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Optimising investment in transport in an uncertain future

Travellers’ needs and desires for the future are becoming more unpredictable as the pace of transport change increases. What do we need to do in the modelling sector, asks Larry Fawkner, to improve decision-support for the long-lived infrastructure built on our recommendations?

Larry Fawkner
26 May 2017
Model output
Model output
Larry Fawkner
Larry Fawkner


We can’t predict future demand, but the transport solutions we help shape will influence that demand. The longer the horizon, the less we know.  Yet our infrastructure can have a lifespan of 30-plus years. Where will we want to go to in 2040,  and when?  What will be the impact of disruptive new technologys such that the connected autonomous car (CAV)? How will socio-economic changes change travel patterns?  To what extent will we work more from home?  What will happen to car ownership?  How and when we travel will epend on the options we have available, their relioability, appeal and, of course, cost.

How can we future proof our infrastructure against this uncertainty? To solve this problem, we need to understand what the range in travel demand might be, and how the transport options available in the future might support and impact on that demand. This will require the industry to come together: economists, transport modellers, planners and engineers need to be working together rather than in discrete silos.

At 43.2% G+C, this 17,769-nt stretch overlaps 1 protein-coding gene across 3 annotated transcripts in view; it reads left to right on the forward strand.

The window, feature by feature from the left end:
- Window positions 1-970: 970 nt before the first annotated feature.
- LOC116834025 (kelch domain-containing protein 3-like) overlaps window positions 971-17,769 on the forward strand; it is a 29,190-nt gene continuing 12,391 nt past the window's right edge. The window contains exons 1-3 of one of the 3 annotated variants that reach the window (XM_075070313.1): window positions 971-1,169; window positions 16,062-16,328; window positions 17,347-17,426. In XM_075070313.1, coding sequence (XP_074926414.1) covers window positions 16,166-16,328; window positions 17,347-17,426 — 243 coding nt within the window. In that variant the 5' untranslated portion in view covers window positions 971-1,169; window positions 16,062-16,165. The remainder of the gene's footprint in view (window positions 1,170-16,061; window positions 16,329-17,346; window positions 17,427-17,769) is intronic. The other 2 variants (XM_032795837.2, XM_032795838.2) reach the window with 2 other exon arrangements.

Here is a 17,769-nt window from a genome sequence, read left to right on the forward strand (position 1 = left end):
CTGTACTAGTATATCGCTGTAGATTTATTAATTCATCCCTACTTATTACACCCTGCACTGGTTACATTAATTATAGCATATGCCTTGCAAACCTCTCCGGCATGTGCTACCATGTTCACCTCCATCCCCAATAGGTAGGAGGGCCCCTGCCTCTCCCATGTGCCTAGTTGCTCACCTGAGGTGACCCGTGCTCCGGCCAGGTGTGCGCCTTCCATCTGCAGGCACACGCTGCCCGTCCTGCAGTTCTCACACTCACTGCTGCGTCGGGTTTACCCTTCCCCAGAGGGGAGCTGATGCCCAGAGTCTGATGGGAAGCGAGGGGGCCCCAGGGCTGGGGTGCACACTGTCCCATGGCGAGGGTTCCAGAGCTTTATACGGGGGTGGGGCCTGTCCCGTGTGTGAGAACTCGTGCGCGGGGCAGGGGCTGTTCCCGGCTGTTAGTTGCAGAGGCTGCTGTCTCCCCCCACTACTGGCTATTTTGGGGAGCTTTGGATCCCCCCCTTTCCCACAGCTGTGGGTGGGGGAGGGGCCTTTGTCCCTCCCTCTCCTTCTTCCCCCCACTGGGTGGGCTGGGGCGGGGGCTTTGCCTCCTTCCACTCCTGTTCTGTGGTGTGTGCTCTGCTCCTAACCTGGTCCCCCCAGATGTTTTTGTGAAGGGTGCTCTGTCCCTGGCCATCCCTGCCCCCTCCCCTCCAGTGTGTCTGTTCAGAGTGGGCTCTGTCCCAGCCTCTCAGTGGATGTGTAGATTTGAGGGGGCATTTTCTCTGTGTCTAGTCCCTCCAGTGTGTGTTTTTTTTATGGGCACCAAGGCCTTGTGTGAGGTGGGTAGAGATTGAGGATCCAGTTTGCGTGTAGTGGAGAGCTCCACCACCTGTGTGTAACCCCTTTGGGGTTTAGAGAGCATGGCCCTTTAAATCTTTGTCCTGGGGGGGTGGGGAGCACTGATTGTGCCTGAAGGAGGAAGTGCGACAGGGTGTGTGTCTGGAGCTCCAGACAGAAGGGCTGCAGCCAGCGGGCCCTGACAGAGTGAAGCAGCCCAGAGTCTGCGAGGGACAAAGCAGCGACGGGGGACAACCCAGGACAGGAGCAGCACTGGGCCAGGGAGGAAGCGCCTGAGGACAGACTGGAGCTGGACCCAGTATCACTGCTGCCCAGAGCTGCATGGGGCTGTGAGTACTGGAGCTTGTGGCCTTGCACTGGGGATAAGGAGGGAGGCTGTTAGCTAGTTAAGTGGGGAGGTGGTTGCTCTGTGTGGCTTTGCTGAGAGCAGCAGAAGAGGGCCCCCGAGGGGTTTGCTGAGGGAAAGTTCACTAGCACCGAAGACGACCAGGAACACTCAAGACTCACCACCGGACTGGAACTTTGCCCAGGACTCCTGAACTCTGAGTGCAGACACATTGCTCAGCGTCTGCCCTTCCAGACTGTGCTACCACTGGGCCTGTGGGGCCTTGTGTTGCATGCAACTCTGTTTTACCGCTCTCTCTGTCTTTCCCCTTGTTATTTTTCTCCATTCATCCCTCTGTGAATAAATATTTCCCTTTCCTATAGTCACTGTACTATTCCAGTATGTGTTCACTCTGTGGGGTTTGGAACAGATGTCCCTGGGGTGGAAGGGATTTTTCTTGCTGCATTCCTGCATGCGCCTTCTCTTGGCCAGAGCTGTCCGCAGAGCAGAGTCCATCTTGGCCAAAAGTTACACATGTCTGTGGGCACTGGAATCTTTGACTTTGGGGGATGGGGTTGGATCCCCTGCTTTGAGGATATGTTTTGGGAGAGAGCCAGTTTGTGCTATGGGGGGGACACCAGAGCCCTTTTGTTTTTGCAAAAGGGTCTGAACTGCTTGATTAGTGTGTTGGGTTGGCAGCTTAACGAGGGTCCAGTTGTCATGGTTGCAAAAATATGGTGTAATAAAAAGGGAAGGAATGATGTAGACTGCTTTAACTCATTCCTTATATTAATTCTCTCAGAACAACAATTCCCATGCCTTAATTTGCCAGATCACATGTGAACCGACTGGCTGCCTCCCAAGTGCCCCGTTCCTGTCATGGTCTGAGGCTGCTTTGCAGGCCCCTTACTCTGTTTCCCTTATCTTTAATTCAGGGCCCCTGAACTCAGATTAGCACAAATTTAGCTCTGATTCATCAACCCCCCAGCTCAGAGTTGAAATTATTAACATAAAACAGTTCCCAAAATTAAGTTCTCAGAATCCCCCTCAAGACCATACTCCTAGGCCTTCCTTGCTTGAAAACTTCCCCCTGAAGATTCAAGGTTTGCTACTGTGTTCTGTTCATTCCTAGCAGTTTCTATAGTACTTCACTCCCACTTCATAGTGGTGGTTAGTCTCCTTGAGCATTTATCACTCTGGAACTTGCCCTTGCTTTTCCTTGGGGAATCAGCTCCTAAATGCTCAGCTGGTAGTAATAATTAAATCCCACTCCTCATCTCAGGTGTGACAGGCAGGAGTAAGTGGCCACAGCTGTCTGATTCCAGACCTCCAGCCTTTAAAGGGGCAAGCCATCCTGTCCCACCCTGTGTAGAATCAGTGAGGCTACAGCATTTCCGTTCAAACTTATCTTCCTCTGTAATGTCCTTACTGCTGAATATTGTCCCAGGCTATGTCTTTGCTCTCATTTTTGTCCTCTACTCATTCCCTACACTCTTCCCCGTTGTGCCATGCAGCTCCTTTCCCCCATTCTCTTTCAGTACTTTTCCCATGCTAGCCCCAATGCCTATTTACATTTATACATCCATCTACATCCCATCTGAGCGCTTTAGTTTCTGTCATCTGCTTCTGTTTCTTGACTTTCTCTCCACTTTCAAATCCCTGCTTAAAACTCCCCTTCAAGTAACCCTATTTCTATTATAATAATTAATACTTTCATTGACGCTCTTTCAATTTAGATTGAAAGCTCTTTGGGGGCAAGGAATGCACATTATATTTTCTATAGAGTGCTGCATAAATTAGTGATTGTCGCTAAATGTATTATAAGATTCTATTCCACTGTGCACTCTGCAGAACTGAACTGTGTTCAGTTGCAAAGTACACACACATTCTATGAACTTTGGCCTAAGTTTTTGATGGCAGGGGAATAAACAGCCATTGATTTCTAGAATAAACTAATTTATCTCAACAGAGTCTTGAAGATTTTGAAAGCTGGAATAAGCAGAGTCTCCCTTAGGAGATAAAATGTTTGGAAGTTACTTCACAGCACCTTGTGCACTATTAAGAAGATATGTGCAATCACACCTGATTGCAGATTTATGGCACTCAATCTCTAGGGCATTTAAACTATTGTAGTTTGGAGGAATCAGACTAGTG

The movements of people and goods need to be at the heart of our tools and models, which need to operate seamlessly together. Transport demand models need to feed into more detailed transport modal models which capture capacity, and which can be used to test engineering and operational ideas and collaborative options. For a railway, for example, this would include timetables and signalling amongst many other things. These models need to feed capacity and travel times back into the transport demand models in a re-iterative manner.

Adding people to the model

Many of the rail models used to test engineering ideas and operational options lack one important ingredient – people. And they take a long time to set up, meaning that very few options can be tested.